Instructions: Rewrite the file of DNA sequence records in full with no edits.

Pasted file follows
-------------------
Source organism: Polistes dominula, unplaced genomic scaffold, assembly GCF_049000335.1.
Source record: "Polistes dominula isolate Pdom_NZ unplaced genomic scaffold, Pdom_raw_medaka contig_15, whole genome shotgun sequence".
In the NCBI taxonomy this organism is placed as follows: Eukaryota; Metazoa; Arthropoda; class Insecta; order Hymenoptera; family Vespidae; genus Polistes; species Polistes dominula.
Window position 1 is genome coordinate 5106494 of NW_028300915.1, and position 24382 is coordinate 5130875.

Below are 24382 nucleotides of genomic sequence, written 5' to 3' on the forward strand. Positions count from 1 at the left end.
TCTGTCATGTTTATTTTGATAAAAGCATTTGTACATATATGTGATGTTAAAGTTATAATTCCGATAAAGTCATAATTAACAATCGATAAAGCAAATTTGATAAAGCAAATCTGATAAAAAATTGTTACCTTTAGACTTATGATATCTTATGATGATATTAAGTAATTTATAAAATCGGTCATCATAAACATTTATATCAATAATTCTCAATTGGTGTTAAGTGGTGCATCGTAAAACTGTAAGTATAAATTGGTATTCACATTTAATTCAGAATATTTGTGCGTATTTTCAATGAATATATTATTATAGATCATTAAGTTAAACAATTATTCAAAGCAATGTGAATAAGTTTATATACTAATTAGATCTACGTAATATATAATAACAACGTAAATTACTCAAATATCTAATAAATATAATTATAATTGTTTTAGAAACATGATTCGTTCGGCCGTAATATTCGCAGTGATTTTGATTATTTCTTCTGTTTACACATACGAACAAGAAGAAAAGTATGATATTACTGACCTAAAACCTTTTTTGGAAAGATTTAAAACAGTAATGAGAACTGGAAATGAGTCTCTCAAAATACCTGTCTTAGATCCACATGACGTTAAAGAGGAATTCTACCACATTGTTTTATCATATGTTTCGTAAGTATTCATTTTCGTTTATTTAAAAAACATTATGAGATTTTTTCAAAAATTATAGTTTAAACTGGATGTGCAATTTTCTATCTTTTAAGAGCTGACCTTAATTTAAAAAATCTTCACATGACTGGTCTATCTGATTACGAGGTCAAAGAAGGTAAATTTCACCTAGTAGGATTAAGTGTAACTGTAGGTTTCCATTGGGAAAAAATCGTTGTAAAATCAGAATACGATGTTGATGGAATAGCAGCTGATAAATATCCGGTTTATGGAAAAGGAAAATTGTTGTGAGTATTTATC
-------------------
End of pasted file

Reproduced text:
Source organism: Polistes dominula, unplaced genomic scaffold, assembly GCF_049000335.1.
Source record: "Polistes dominula isolate Pdom_NZ unplaced genomic scaffold, Pdom_raw_medaka contig_15, whole genome shotgun sequence".
In the NCBI taxonomy this organism is placed as follows: Eukaryota; Metazoa; Arthropoda; class Insecta; order Hymenoptera; family Vespidae; genus Polistes; species Polistes dominula.
Window position 1 is genome coordinate 5106494 of NW_028300915.1, and position 24382 is coordinate 5130875.

Below are 24382 nucleotides of genomic sequence, written 5' to 3' on the forward strand. Positions count from 1 at the left end.
TCTGTCATGTTTATTTTGATAAAAGCATTTGTACATATATGTGATGTTAAAGTTATAATTCCGATAAAGTCATAATTAACAATCGATAAAGCAAATTTGATAAAGCAAATCTGATAAAAAATTGTTACCTTTAGACTTATGATATCTTATGATGATATTAAGTAATTTATAAAATCGGTCATCATAAACATTTATATCAATAATTCTCAATTGGTGTTAAGTGGTGCATCGTAAAACTGTAAGTATAAATTGGTATTCACATTTAATTCAGAATATTTGTGCGTATTTTCAATGAATATATTATTATAGATCATTAAGTTAAACAATTATTCAAAGCAATGTGAATAAGTTTATATACTAATTAGATCTACGTAATATATAATAACAACGTAAATTACTCAAATATCTAATAAATATAATTATAATTGTTTTAGAAACATGATTCGTTCGGCCGTAATATTCGCAGTGATTTTGATTATTTCTTCTGTTTACACATACGAACAAGAAGAAAAGTATGATATTACTGACCTAAAACCTTTTTTGGAAAGATTTAAAACAGTAATGAGAACTGGAAATGAGTCTCTCAAAATACCTGTCTTAGATCCACATGACGTTAAAGAGGAATTCTACCACATTGTTTTATCATATGTTTCGTAAGTATTCATTTTCGTTTATTTAAAAAACATTATGAGATTTTTTCAAAAATTATAGTTTAAACTGGATGTGCAATTTTCTATCTTTTAAGAGCTGACCTTAATTTAAAAAATCTTCACATGACTGGTCTATCTGATTACGAGGTCAAAGAAGGTAAATTTCACCTAGTAGGATTAAGTGTAACTGTAGGTTTCCATTGGGAAAAAATCGTTGTAAAATCAGAATACGATGTTGATGGAATAGCAGCTGATAAATATCCGGTTTATGGAAAAGGAAAATTGTTGTGAGTATTTATC